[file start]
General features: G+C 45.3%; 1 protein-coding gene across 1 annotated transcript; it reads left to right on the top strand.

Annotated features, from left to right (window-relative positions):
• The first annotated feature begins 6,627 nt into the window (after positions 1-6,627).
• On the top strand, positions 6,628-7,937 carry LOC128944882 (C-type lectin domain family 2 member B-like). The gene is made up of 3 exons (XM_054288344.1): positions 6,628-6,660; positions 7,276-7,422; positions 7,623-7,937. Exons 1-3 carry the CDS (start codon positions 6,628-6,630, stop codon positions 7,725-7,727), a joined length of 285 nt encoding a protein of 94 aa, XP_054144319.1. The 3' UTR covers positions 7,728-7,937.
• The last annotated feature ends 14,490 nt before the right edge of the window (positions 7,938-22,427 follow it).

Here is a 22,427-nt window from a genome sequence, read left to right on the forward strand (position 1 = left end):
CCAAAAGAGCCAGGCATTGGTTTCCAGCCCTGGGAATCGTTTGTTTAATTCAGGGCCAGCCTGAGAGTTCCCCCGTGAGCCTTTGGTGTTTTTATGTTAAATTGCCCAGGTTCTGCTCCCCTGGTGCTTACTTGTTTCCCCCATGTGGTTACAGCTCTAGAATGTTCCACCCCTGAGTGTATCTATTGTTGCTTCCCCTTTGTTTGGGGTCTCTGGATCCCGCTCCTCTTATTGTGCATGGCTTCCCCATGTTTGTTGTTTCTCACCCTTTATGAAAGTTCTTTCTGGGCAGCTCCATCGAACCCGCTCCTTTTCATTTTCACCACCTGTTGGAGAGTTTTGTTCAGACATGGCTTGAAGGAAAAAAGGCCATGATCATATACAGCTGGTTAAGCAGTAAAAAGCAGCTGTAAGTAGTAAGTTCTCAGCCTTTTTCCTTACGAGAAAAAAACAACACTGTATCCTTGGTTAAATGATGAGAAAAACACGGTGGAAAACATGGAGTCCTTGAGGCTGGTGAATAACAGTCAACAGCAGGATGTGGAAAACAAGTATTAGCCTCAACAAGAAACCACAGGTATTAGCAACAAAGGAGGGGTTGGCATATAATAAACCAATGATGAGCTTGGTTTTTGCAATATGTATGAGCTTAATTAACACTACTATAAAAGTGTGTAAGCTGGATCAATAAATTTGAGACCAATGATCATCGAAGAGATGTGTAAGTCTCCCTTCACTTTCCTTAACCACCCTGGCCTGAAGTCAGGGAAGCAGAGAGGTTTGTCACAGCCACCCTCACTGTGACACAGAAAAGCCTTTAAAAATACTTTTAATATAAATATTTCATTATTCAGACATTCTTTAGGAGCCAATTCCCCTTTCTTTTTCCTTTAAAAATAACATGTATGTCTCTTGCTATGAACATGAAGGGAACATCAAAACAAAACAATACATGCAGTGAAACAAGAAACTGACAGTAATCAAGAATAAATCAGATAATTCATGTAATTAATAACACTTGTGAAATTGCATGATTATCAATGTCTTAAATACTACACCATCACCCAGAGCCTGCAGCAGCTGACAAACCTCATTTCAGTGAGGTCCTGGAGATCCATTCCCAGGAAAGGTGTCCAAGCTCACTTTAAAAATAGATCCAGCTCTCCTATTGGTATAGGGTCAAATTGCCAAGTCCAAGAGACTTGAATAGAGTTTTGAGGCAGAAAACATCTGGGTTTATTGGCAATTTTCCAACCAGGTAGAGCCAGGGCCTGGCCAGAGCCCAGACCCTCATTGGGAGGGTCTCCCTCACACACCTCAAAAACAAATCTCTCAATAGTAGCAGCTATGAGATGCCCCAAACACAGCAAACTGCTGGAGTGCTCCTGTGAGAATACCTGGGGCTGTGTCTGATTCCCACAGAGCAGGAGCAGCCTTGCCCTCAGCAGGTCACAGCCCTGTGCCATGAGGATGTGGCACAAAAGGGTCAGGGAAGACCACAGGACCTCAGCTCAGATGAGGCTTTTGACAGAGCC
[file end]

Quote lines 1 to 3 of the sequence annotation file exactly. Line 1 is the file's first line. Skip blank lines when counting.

General features: G+C 45.3%; 1 protein-coding gene across 1 annotated transcript; it reads left to right on the top strand.

Annotated features, from left to right (window-relative positions):
• The first annotated feature begins 6,627 nt into the window (after positions 1-6,627).